So say that you have to calculate the n-th Fibonacci number, and you have a crappy machine. Your neighbor just bought a nice MacBook Pro. There’re two ways you can calculate the n-th Fib number now. You can either ask your neighbor, or ask the MacBook Pro. For the latter, you need to invoke calculate_fib(n) procedure in your neighbor’s machine. This means that you have to communicate with the machine.

Communication is a vast topic. When we’re working with multiple processes in a single machine, we have our main memory to the rescue (Similarly, when we’re working with threads, we have a shared memory space within processes). We can use our RAM as a shared memory space. But what about when our resources are distributed geographically? There’s no global memory stores to share. Thus, we communicate through messages. It’s like asking your mother to bring some chocolate when she comes home. You take a call (or message; same thing), ask her to buy a chocolate for you and she does. Conceptually speaking, she invokes buy_chocolate() function after your call. Meanwhile, you can patiently wait, eager for the tang of the choco. Or, you can just get on with what you’ve been doing in-prior to your sudden craving for chocolate. Similar phenomena occur in Distributed Systems. When, say, the client has to perform a computationally intensive task, and the client does not have the resources to commit to that particular task, it needs to delegate it to some other machine by communication. Or, when the client does not possess the resources needed to satisfy the requirements, it needs to direct the request to the correct endpoint to fetch the resource.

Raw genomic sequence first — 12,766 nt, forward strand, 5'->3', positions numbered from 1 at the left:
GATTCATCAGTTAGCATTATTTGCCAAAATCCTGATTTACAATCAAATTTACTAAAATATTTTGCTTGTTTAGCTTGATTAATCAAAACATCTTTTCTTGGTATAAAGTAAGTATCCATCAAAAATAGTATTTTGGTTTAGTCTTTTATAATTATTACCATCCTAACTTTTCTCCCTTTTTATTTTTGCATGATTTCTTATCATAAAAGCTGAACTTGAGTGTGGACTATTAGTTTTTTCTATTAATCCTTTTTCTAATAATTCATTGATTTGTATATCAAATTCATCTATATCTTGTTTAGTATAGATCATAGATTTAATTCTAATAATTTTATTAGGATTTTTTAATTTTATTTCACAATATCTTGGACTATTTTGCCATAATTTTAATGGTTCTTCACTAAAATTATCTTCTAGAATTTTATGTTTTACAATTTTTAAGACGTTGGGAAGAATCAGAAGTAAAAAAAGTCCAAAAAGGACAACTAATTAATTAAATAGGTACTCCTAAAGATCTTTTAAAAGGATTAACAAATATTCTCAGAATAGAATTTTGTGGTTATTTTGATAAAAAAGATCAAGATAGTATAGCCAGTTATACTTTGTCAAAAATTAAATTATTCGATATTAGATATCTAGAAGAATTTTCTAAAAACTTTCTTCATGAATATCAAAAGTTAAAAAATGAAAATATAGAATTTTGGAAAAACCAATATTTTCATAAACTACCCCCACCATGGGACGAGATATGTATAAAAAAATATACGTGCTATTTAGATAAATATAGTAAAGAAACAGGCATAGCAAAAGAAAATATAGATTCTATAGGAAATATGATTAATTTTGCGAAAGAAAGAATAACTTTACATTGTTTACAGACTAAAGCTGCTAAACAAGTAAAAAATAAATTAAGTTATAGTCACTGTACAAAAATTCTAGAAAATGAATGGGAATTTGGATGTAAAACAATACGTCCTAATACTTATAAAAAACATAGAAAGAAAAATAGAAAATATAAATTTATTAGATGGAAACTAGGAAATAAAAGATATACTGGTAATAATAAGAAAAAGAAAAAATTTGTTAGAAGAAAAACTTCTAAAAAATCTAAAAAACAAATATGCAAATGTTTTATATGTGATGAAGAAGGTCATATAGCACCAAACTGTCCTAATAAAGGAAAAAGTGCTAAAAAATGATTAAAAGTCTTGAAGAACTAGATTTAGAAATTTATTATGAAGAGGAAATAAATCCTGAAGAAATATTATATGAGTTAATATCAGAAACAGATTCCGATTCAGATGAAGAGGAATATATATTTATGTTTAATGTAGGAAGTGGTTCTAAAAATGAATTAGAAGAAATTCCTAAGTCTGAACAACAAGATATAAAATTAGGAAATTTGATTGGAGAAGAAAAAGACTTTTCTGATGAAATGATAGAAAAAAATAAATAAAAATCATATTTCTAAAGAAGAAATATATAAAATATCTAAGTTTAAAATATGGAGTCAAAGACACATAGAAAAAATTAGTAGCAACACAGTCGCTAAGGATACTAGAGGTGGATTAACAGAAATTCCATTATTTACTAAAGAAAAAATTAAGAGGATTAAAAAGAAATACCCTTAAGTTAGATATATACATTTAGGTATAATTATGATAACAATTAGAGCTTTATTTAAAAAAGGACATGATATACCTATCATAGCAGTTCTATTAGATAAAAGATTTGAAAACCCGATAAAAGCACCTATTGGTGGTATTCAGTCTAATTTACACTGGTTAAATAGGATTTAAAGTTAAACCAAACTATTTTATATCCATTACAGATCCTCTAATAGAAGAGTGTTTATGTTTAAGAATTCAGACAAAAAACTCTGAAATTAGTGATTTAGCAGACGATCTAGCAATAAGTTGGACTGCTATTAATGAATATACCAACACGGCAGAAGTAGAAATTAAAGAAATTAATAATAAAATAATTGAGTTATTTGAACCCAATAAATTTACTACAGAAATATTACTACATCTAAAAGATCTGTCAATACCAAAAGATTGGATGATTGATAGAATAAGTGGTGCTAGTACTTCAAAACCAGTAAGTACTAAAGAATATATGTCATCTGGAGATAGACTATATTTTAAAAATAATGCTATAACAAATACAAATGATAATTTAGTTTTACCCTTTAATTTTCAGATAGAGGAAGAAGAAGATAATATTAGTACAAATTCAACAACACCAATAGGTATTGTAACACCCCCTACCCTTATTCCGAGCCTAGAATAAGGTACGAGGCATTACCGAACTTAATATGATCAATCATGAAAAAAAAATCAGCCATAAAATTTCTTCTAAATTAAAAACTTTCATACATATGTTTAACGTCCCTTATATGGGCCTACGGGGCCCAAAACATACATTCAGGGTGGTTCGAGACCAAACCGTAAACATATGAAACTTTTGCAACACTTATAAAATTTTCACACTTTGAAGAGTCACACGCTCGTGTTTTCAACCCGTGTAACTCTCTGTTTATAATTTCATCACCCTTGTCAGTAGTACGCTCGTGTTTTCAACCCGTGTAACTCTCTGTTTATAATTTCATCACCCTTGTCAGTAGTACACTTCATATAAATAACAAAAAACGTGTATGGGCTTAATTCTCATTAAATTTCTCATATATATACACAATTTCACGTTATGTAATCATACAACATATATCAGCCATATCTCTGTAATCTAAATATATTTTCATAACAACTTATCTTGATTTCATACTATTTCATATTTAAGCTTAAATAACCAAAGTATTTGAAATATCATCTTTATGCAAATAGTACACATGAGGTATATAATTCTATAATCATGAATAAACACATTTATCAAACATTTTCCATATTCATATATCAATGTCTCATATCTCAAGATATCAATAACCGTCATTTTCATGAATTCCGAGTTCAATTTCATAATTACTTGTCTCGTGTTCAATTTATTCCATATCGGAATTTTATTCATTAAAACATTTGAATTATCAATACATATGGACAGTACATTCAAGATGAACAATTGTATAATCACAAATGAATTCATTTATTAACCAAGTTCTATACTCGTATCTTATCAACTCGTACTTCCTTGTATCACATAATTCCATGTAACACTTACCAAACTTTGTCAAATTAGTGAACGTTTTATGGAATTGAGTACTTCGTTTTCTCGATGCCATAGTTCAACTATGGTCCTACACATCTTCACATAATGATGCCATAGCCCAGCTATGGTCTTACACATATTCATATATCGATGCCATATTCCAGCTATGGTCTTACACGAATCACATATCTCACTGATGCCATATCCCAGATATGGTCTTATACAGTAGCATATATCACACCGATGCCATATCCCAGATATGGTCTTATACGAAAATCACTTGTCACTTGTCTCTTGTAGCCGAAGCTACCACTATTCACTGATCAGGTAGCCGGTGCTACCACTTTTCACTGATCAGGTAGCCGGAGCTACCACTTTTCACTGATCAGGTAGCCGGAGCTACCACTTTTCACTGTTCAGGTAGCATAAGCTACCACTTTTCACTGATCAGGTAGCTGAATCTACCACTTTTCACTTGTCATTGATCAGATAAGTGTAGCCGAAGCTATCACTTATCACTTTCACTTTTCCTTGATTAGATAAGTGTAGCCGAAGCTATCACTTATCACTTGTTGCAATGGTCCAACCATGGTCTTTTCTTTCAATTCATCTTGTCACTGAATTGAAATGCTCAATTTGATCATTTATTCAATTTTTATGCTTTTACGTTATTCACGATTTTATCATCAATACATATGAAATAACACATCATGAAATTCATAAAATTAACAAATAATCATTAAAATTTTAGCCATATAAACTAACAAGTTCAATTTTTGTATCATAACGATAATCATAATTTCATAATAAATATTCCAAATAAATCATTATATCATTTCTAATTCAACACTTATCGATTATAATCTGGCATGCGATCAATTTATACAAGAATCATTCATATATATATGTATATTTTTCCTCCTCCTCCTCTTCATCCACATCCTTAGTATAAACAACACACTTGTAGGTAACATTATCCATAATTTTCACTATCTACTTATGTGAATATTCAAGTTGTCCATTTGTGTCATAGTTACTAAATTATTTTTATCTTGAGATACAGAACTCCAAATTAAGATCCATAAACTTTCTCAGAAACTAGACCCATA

The idea I proposed involving calling your mother to bring you a chocolate is very simple and something that happens everyday. This was amalgamated into Distributed Systems, in the early 80’s by Birrell and Nelson [1]. The essence of their communication paradigm is, calling a remote (i.e. residing on another machine) procedure as if calling a procedure inside the client application itself. This idea is phenomenal as it encapsulates the transparency element as well, since the complexities of the remote procedure are to be hidden. We’ll clarify the details later.

RPC — Remote Procedure Call

So back to our calculate_fib(n) problem. Displayed below is how it theoretically should be done, according to our prior discussion.

Communicating with your neighbor to calculate_fib(n)

You invoke calculate_fib(n) in your machine and it should direct some sort of a communication call to the server’s procedure. Thereafter, the server should execute your call and return the results back to your machine.

But here’s the catch. How do we communicate? Our long-ignored networking comes into the stage.

Image Source:

Communication Basics

So the whole concept of Networking came to facilitate communication between a multitude of parties. To state this precisely, DSes and Networking are one. One complements the other. Take the OSI stack, for an instance. Application Layer hides all the abstractions of Physical, Mac, and Network layers. They provide transparency to the layers above. Heard something similar before? DSes and Networks go hand in hand.

So, we’ll use our knowledge on Transport Layer (TL) to solve this mysterious problem of communicating to our neighbor’s computer. First, we need to establish some sort of a network, through which we can access our neighbor’s computer. Generally, this is done via a socket abstraction (Another term, really?). A socket, simply, is a combination of an internet address (IP address) and a port. This is the abstract concept that we use as programmers to access remote interfaces. We aren’t bothered with all the protocols below Transport Layer (that’s for network engineers discretion) — we’re focused above the TL. Each socket that are being used are allocated a process, and the mapping between the socket and the processes is 1:1 i.e. one socket can bind only one process.